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This article is part of the supplement: Proceedings of the 14th Annual Meeting of the Collaborative Group of the Americas on Inherited Colorectal Cancer

Open Access Poster presentation

Utilizing microsatellite instability and immunohistochemistry to clinically interpret a novel germline mismatch repair mutation of uncertain significance

Whitney L Ducaine*, Lindsay Dohany, Richard Zekman and Dana Zakalik

Author Affiliations

Cancer Genetics Program, William Beaumont Hospital, Royal Oak, Michigan, USA

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Hereditary Cancer in Clinical Practice 2011, 9(Suppl 1):P9  doi:10.1186/1897-4287-9-S1-P9


The electronic version of this article is the complete one and can be found online at: http://www.hccpjournal.com/content/9/S1/P9


Published:10 March 2011

© 2011 Ducaine et al; licensee BioMed Central Ltd.

This is an open access article distributed under the terms of the Creative Commons Attribution License (http://creativecommons.org/licenses/by/2.0), which permits unrestricted use, distribution, and reproduction in any medium, provided the original work is properly cited.

Background

Lynch syndrome (LS) is responsible for around 2-3% of all colorectal cancers[1]. Germline mutations within one of four mismatch repair (MMR) genes, MLH1, MSH2, MSH6, or PMS2, cause an increased risk in colorectal, endometrial, urinary tract, and other cancers. Tumor screening, by microsatellite instability (MSI) and immunohistochemistry (IHC) analysis, can be utilized prior to mutation analysis in order to streamline the testing process[2]. The following describes the use of MSI and IHC to aid in the clinical interpretation of a novel MMR mutation of uncertain significance and the direct impact on cancer detection.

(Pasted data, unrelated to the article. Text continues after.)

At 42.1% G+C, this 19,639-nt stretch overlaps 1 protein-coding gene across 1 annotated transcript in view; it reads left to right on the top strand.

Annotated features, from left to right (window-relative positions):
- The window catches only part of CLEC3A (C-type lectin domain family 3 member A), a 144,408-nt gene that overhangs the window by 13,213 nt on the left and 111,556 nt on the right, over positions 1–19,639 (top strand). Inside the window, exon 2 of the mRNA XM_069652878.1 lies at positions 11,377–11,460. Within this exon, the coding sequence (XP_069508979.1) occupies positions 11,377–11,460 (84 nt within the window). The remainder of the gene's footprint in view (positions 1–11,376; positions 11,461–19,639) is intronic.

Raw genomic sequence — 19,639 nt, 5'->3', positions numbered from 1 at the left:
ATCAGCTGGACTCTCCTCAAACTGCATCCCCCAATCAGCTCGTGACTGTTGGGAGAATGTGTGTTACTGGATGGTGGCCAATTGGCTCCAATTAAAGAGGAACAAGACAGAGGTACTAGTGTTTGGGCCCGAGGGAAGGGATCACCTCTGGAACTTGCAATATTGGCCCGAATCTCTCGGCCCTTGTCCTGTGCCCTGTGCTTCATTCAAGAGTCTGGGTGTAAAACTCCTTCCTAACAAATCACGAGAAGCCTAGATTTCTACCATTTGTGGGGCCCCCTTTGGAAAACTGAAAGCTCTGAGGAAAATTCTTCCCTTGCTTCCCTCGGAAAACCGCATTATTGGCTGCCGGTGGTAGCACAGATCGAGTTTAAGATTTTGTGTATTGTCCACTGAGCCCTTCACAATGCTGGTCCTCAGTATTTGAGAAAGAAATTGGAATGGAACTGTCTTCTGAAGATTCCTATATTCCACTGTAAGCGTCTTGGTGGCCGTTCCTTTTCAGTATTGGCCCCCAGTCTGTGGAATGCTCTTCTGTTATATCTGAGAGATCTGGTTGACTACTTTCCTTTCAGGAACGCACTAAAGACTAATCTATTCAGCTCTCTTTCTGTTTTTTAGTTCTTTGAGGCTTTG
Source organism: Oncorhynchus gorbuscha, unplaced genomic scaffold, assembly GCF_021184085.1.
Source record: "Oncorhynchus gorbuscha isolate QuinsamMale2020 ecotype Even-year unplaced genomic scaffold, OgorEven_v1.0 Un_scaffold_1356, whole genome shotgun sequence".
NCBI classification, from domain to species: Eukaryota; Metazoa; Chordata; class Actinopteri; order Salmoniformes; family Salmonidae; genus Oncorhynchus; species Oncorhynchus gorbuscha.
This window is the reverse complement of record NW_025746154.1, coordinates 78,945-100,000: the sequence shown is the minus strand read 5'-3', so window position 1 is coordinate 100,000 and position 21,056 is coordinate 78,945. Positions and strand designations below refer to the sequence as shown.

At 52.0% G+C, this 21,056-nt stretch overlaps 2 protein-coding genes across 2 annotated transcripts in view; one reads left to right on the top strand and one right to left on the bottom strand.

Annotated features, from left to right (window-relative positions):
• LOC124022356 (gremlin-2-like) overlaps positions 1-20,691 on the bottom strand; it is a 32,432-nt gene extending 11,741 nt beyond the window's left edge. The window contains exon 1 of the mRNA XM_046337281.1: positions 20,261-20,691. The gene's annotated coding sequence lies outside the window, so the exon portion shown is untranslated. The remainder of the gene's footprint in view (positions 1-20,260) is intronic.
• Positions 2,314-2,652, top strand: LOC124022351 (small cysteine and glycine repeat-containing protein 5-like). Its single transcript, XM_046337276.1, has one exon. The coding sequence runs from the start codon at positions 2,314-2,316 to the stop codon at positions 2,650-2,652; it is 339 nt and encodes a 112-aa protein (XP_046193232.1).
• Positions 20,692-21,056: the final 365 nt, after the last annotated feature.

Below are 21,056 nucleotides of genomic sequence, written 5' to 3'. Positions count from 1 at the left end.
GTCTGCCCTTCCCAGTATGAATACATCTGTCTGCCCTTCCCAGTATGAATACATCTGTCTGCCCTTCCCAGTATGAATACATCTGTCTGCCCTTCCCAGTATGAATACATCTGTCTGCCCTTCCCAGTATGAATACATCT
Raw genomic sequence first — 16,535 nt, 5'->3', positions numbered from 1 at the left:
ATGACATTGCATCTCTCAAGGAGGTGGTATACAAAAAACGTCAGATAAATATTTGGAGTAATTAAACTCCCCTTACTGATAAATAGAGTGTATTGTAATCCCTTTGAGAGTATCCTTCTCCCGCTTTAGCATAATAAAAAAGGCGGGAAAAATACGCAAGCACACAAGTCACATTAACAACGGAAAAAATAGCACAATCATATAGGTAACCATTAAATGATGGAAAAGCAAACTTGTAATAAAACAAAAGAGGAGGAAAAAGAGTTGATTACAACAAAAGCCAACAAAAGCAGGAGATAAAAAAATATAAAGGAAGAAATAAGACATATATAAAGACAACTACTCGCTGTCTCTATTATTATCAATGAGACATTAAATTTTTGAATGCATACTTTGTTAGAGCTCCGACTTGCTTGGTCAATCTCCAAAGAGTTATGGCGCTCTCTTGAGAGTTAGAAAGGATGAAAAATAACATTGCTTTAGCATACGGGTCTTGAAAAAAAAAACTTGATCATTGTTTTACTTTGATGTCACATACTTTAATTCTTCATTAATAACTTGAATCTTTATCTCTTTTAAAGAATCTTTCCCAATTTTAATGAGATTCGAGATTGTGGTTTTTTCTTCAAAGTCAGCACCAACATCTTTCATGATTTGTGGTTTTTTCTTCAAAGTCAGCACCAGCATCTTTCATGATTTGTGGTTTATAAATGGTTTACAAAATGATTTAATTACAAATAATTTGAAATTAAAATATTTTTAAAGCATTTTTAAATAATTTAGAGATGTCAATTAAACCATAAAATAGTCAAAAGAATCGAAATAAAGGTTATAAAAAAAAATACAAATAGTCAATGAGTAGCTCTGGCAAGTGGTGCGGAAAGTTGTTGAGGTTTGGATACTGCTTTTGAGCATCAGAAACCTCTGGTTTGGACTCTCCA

Materials and methods/results

Family X presented to our cancer genetics clinic with a previously identified MSH2 MMR gene variant of uncertain significance, 1227del12, detected in Sib 1, who was diagnosed with synchronous colon cancers at age 53. This mutation is an in-frame deletion of four amino acids (Gln, Gly, Ile, Asn) in exon 7, which is located in an alpha-helix turn of the protein. Sib 2 had a bladder cancer at 56 years, and Sib 3 had a ureter cancer at 62 years. Sibs 2 and 3 were tested by standard DNA sequencing for the specific VUS[6]. All three Sibs carry the MSH2 1227del12 mutation. This mutation has not been previously reported in the literature; hence clinical interpretation of this VUS was limited. For this reason, coordination of MSI and IHC was pursued for the three Sibs’ tumors. MSI was high for Sibs 2 and 3 and unable to be performed on Sib 1. All three Sibs’ tumors showed concurrent loss of MSH2 and MSH6 by IHC.

Conclusions

This IHC pattern is suspicious of an underlying germline mutation within the MSH2 gene[4,5]. In addition, both of the tested tumors were MSI-high. Given these results, and a significant family history, Family X was clinically diagnosed with LS, with the MSH2 VUS as the likely cause. Relatives with the VUS were informed to follow LS management recommendations, and those without the VUS should undergo high risk screening[2,3]. Sib 2 then underwent a colonoscopy one year from a previous unremarkable colonoscopy, and a Stage I, 1.2 cm proximal colon adenocarcinoma with focal mucin production was detected.

This case illustrates the benefit of tumor screening and genetic professional expertise in the clinical interpretation of a MMR VUS as it applies to clinical diagnosis, early detection and management of high risk families.

References

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